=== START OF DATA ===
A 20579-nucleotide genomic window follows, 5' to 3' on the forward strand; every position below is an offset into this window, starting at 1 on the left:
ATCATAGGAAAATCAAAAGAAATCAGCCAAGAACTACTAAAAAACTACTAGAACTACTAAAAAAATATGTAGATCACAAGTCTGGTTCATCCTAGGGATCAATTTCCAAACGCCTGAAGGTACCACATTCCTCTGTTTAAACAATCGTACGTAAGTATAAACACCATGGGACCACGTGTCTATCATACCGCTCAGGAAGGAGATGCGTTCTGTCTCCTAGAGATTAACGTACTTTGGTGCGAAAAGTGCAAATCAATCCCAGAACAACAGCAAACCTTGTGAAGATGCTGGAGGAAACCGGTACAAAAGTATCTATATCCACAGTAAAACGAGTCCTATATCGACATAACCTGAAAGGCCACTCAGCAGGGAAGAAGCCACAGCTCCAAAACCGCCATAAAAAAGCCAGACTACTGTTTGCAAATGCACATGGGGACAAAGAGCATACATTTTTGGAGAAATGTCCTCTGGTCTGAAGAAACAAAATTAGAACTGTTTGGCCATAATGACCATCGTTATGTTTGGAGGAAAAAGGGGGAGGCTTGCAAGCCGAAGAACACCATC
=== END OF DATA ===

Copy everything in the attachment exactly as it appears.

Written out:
A 20579-nucleotide genomic window follows, 5' to 3' on the forward strand; every position below is an offset into this window, starting at 1 on the left:
ATCATAGGAAAATCAAAAGAAATCAGCCAAGAACTACTAAAAAACTACTAGAACTACTAAAAAAATATGTAGATCACAAGTCTGGTTCATCCTAGGGATCAATTTCCAAACGCCTGAAGGTACCACATTCCTCTGTTTAAACAATCGTACGTAAGTATAAACACCATGGGACCACGTGTCTATCATACCGCTCAGGAAGGAGATGCGTTCTGTCTCCTAGAGATTAACGTACTTTGGTGCGAAAAGTGCAAATCAATCCCAGAACAACAGCAAACCTTGTGAAGATGCTGGAGGAAACCGGTACAAAAGTATCTATATCCACAGTAAAACGAGTCCTATATCGACATAACCTGAAAGGCCACTCAGCAGGGAAGAAGCCACAGCTCCAAAACCGCCATAAAAAAGCCAGACTACTGTTTGCAAATGCACATGGGGACAAAGAGCATACATTTTTGGAGAAATGTCCTCTGGTCTGAAGAAACAAAATTAGAACTGTTTGGCCATAATGACCATCGTTATGTTTGGAGGAAAAAGGGGGAGGCTTGCAAGCCGAAGAACACCATC